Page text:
Patriot Debate: The Future of Obamacare
Should President Trump repeal Obamacare or uphold and reevaluate the ramifications?
February 17, 2017
Obamacare burdens America’s taxpayers
As an employee at an accounting firm, I get to see first-hand the havoc that the Affordable Care Act (ACA) wreaks on the average American.
According to the IRS, a 2.5 percent penalty on total household income is charged to those who choose not to pay or register for health insurance.
Every single client at the firm must sign a letter clearly stating that they understand the requirements and documentation required to avoid paying the fine. Should Americans really have to shell out a shared responsibility payment for something they can freely opt out of?
Repealing the ACA is a good first step on the path to a more effective public health care system. If it is repealed, lawmakers will need to act quickly to ensure that millions of people will have the coverage they need to stay healthy.
Although many Americans cannot afford private sector insurance, getting a public institution involved in something like private health care is completely inappropriate. I would venture to say that this “shared responsibility” stinks of socialism.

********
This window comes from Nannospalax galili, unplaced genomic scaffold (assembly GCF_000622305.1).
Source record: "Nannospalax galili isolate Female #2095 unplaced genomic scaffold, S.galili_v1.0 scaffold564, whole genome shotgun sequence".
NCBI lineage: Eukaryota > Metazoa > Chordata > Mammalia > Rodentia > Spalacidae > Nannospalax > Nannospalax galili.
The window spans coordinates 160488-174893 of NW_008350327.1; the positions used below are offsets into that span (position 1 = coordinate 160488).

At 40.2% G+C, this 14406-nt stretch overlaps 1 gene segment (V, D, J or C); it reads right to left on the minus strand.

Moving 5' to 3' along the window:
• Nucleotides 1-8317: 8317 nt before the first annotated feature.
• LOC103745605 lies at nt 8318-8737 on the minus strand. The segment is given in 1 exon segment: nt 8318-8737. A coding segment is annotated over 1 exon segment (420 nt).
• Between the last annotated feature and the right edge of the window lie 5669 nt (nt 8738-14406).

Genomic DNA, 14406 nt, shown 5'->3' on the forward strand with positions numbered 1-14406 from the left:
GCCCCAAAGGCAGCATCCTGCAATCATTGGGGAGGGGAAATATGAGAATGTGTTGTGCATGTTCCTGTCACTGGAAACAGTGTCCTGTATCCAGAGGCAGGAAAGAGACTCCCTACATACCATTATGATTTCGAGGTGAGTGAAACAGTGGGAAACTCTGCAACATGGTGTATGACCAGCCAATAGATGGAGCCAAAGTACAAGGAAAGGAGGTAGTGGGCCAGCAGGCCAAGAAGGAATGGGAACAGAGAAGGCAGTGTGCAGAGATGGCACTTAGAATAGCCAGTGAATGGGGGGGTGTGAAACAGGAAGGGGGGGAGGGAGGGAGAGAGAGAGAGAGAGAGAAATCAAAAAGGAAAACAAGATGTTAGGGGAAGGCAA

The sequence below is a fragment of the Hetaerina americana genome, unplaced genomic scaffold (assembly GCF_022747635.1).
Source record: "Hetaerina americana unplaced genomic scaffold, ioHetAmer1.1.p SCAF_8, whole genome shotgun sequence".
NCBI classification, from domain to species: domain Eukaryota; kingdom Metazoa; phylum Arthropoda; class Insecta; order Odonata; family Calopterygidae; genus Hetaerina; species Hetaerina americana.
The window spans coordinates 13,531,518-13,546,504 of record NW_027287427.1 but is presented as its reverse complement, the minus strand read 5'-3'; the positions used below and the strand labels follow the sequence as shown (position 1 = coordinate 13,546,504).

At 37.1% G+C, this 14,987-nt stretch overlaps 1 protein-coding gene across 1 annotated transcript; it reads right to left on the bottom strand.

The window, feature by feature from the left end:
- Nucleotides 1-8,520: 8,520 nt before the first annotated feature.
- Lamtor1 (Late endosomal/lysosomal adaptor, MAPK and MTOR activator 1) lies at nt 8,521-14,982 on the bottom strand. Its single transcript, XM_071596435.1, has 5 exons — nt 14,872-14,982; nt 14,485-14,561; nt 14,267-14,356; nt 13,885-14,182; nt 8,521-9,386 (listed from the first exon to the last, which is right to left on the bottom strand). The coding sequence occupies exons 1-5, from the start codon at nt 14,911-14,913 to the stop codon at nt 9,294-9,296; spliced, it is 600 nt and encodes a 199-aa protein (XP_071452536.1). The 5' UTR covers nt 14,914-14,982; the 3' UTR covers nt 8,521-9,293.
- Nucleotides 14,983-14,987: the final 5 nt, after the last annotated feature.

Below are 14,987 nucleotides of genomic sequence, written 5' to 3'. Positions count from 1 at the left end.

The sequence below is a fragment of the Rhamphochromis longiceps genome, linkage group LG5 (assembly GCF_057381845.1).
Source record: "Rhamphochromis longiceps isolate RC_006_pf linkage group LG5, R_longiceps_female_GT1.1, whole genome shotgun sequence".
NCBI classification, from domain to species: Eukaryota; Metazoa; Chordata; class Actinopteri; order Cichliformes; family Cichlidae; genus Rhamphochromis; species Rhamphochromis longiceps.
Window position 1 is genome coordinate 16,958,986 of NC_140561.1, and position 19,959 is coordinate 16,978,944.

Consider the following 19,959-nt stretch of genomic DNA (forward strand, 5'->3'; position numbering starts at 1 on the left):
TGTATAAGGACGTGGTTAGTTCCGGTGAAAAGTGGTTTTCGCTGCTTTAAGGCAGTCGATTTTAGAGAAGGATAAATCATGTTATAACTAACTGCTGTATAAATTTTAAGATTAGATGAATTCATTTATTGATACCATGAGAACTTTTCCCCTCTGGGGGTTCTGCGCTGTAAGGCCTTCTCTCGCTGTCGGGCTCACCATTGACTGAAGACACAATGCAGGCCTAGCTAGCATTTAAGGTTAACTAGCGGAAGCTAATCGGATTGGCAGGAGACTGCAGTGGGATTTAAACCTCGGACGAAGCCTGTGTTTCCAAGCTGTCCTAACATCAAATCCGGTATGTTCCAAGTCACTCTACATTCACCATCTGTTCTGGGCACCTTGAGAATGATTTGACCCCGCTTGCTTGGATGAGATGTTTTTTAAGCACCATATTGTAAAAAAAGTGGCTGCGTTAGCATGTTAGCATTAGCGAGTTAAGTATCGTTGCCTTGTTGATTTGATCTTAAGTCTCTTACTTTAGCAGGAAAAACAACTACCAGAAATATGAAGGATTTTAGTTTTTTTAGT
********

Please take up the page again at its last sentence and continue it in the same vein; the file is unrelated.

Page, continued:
Whose business is it that I do or don’t want to have health insurance? If I don’t want to pay exorbitant prices for a service I don’t feel I need, what gives the government the right to force me to purchase a private sector service?
With a current national debt of almost $20 trillion, spending tax money on required health care that could be better used to pay off loans to other countries doesn’t seem too fiscally responsible.
The country is already neck-deep in debt from foreign wars, social security payouts, and veteran care. Adding health care onto all of this will cost taxpayers more in the long run and bury our leaders in even more debt to dig our country out of.
Yes, the government is making you spend your money on something. They are forcing you to spend your hard-earned money on a privately-managed service in order to avoid paying a 2.5 percent penalty.
The government is requiring that individuals purchase private sector health care or file for public health care that is heavily intertwined in private businesses.
The care available to those on an Obamacare Plan is mediocre at best. Doctors are not top-tier like those available to people with non-federal plans.
In order to qualify for public health care, your income has to be incredibly low, and nearing the poverty line (a total household income of about $11,700 is reqired, according to the IRS).
If your income is low enough, you get a very limited list of doctors and hospitals that will take your insurance. Often, care providers will not accept ACA coverage, and if they do, copays are incurred. For a typical private plan, there is no copay for a doctor’s visit. For a visit under the ACA, a copay is at least $35.
Keeping the ACA around will require hundreds of hours spent re-writing and trying to pass complicated legislation. By the time all of this work is done, it would be best to simply repeal the ACA and start with a clean slate.